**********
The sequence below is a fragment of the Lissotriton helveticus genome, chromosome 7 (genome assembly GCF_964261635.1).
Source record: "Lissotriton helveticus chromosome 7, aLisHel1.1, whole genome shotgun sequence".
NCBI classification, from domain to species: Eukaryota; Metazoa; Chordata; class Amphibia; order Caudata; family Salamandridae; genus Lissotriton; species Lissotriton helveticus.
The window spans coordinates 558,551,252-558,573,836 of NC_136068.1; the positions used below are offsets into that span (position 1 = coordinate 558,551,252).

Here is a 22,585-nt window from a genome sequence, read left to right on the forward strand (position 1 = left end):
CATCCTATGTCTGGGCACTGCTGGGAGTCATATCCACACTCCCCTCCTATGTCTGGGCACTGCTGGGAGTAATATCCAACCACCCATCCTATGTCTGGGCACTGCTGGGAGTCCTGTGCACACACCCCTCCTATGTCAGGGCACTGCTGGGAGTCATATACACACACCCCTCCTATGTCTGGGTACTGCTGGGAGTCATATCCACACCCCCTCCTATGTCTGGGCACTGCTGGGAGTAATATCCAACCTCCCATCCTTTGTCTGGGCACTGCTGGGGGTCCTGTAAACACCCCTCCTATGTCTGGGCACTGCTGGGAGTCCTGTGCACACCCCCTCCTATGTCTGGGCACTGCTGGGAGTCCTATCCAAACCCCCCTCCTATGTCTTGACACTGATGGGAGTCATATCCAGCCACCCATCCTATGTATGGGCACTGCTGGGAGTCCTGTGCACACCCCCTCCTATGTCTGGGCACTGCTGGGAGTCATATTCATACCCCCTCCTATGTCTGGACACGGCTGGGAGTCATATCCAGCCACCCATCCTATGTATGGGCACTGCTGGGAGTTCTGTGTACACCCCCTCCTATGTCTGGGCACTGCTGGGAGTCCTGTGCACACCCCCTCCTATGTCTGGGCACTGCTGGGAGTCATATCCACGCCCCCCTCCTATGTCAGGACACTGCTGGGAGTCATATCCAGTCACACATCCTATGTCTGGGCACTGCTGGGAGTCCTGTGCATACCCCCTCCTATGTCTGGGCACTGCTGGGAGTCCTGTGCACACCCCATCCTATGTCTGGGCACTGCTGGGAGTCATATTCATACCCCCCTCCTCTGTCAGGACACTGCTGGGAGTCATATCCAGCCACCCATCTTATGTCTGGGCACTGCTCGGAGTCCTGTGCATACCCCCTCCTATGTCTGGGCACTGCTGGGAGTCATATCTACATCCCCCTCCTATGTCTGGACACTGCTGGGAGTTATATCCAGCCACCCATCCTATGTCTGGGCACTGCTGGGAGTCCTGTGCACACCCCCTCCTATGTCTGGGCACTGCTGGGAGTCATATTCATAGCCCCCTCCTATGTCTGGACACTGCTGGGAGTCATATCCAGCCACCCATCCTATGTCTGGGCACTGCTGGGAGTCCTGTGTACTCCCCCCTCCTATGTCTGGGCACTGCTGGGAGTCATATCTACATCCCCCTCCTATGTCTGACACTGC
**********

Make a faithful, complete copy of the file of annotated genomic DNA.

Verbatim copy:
The sequence below is a fragment of the Lissotriton helveticus genome, chromosome 7 (genome assembly GCF_964261635.1).
Source record: "Lissotriton helveticus chromosome 7, aLisHel1.1, whole genome shotgun sequence".
NCBI classification, from domain to species: Eukaryota; Metazoa; Chordata; class Amphibia; order Caudata; family Salamandridae; genus Lissotriton; species Lissotriton helveticus.
The window spans coordinates 558,551,252-558,573,836 of NC_136068.1; the positions used below are offsets into that span (position 1 = coordinate 558,551,252).

Here is a 22,585-nt window from a genome sequence, read left to right on the forward strand (position 1 = left end):
CATCCTATGTCTGGGCACTGCTGGGAGTCATATCCACACTCCCCTCCTATGTCTGGGCACTGCTGGGAGTAATATCCAACCACCCATCCTATGTCTGGGCACTGCTGGGAGTCCTGTGCACACACCCCTCCTATGTCAGGGCACTGCTGGGAGTCATATACACACACCCCTCCTATGTCTGGGTACTGCTGGGAGTCATATCCACACCCCCTCCTATGTCTGGGCACTGCTGGGAGTAATATCCAACCTCCCATCCTTTGTCTGGGCACTGCTGGGGGTCCTGTAAACACCCCTCCTATGTCTGGGCACTGCTGGGAGTCCTGTGCACACCCCCTCCTATGTCTGGGCACTGCTGGGAGTCCTATCCAAACCCCCCTCCTATGTCTTGACACTGATGGGAGTCATATCCAGCCACCCATCCTATGTATGGGCACTGCTGGGAGTCCTGTGCACACCCCCTCCTATGTCTGGGCACTGCTGGGAGTCATATTCATACCCCCTCCTATGTCTGGACACGGCTGGGAGTCATATCCAGCCACCCATCCTATGTATGGGCACTGCTGGGAGTTCTGTGTACACCCCCTCCTATGTCTGGGCACTGCTGGGAGTCCTGTGCACACCCCCTCCTATGTCTGGGCACTGCTGGGAGTCATATCCACGCCCCCCTCCTATGTCAGGACACTGCTGGGAGTCATATCCAGTCACACATCCTATGTCTGGGCACTGCTGGGAGTCCTGTGCATACCCCCTCCTATGTCTGGGCACTGCTGGGAGTCCTGTGCACACCCCATCCTATGTCTGGGCACTGCTGGGAGTCATATTCATACCCCCCTCCTCTGTCAGGACACTGCTGGGAGTCATATCCAGCCACCCATCTTATGTCTGGGCACTGCTCGGAGTCCTGTGCATACCCCCTCCTATGTCTGGGCACTGCTGGGAGTCATATCTACATCCCCCTCCTATGTCTGGACACTGCTGGGAGTTATATCCAGCCACCCATCCTATGTCTGGGCACTGCTGGGAGTCCTGTGCACACCCCCTCCTATGTCTGGGCACTGCTGGGAGTCATATTCATAGCCCCCTCCTATGTCTGGACACTGCTGGGAGTCATATCCAGCCACCCATCCTATGTCTGGGCACTGCTGGGAGTCCTGTGTACTCCCCCCTCCTATGTCTGGGCACTGCTGGGAGTCATATCTACATCCCCCTCCTATGTCTGACACTGC